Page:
Do It Today!

Working till noon today, then off we go to the North woods with the grand kids for a couple of days. Grandpa already has plans for the four of us to camp out in the living room and  play games and eat popcorn and watch dumb movies and stay up past 10:00 pm and sleep on whatever couch we find. There is fishing to do, grilled cheese to make, take the dog fetching in the lake — a full schedule before the parents get there.

It’s great life… One that is moving way too fast for me. I’m trying to take life one day at a time, But as you get older, one day feels like 12 hours, Not 24.

I try not to let that part get to me. But it always does.

I day dream a lot of things when I get away from my responsibilities. My day writing job has not turned out like I thought, some family and friends around me are not doing well, and I feel like it’s only a matter of time before a shoe drops on my head.

I have great plans for once I retire which is only a 112 days away. But you know Sagittarians…  we plan big and carry out average and end up small.

I still have the dream of Paris or Ireland. But that dreams on hold until I get this writing thing together. And as I work on starting a proof reading/editor business, my grand kids are starting soccer. One is 4, the other is 9, so that works out to 2 games every Saturday.

These games bring me back to when my own kids played soccer. Was it really so long ago? 10-15 years ago I sat on the sidelines watching the loves of my life run up-and-down the field. No matter what the weather, we were there. There was really no time to write back  then. Life was too busy being a mom.

But I wouldn’t trade that time for anything.

Now their kids are starting out running across those same fields and no matter what the weather, there I am, sitting on the sideline, watching the loves of my life run up-and-down the field.

There’s not much time for writing these days either.

So what you must do — what we all must do — is take each day as it comes. Period. Plan if you can, laugh if you can’t.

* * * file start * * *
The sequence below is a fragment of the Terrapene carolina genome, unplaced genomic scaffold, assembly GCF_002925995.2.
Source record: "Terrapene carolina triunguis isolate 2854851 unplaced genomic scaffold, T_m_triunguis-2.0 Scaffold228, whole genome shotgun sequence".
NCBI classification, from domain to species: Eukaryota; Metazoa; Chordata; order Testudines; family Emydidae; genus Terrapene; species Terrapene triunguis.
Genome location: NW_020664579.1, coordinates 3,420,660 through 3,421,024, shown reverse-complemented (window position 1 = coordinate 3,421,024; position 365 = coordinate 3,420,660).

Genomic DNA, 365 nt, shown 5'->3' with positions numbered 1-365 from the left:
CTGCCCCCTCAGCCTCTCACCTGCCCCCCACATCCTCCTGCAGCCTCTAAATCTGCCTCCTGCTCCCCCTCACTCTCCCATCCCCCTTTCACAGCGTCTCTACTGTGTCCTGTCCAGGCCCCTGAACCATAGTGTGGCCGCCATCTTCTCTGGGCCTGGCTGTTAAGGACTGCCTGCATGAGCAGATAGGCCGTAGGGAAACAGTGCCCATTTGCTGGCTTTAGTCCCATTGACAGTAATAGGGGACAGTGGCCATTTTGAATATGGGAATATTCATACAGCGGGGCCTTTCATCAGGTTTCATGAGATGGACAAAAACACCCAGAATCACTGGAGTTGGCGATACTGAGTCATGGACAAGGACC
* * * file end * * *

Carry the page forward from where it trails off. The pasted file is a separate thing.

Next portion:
For everything you do can bring you joy.

Get out of your mindset that it has to be this or that that makes your full heart beat. Do what you need to do, find time to do what you love to do, and hope that everything eventually comes out stuck together in one big happy giant ball.

I probably won’t see you till Sunday night in the gallery. But do me a favor.

Do something fun this weekend. Do something magical this weekend. Just reach out and grab that magic that’s right in front of you and make it yours.

Always drive home down A, B, C, D? Try driving home A, B, K, R, D. Take a view of your world you don’t often see. Always look at that same tree driving somewhere? Stop for a minute an take its picture. Write about it. Paint it. Pretend there’s a swing on it. Connect with it. Always eyeball that ice cream stand in the next town? Stop there! Get some ice cream! Big deal!

Do it alone, do it with someone. Put your face in the sunlight or the wind or the rain and just be there. Let go of self repercussions and self hated or frustrations and just go wherever the moment takes you. Forget about housework, looking for a new job, loosing those extra pounds.

Just take the moment and see what you see.

I know I’m going to.

Pillow fight in the living room!

Granny the Enabler

th-1Did you survive?

Did you eat too much? Drink too much? Get up too early to shop on Black Friday?

I did two of the three — and survived.

I admit my feet gave up before the second store…maybe I should have stopped and bought shoes, too. Actually, the crowds weren’t too bad. Yet I fear I was one of those shoppers everyone else hates to be around.

I let my 1.4 year old grandson run around the store.

What’s wrong with me?

My husband always calls me the enabler. He’s probably right. I’m the one who ventures forth where no one has gone lately. Grandbaby was crabby. Who wants to sit in a shopping cart when everyone around you is running around filling theirs? There are so many pretty sparkles up and down every aisle — surely there’s no harm in letting baby go check out a few while mom and dad slip away a couple of aisles down.

Enabler.

So here I go, toddling after the toddler, pulling him away from one thing, tempting him with the next. It’s amazing what interests a toddler.

The tags than hang under the merchandise, boxes that were way too big to pick up, emoji pillows, dog pull toys, duck tape, all were temptations the babe couldn’t resist. Nor could I pull him away from. After a few dramatic stretches on the floor, mom or dad would come back and place him gently in the cart or in the carrier.

Enabler Bad Granny.

Grandbaby was pitching a fit at Taco Bell for breakfast…wet diaper, hungry tummy. Nothing would satisfy the moment. So Granny gave him a few sips of her Pepsi through the straw. No sugar or caffeine for grandbaby.

Enabler Bad Granny.

What’s my problem? Am I that out of control?

Maybe it’s the holidays. Maybe it’s my second childhood. Maybe it’s my own kids all over again. What Grandparent says no? I mean, I do draw the line with dangerous things, with car seats and baby gates and no peanuts and diaper rash. I never endanger my kids, my grandkids.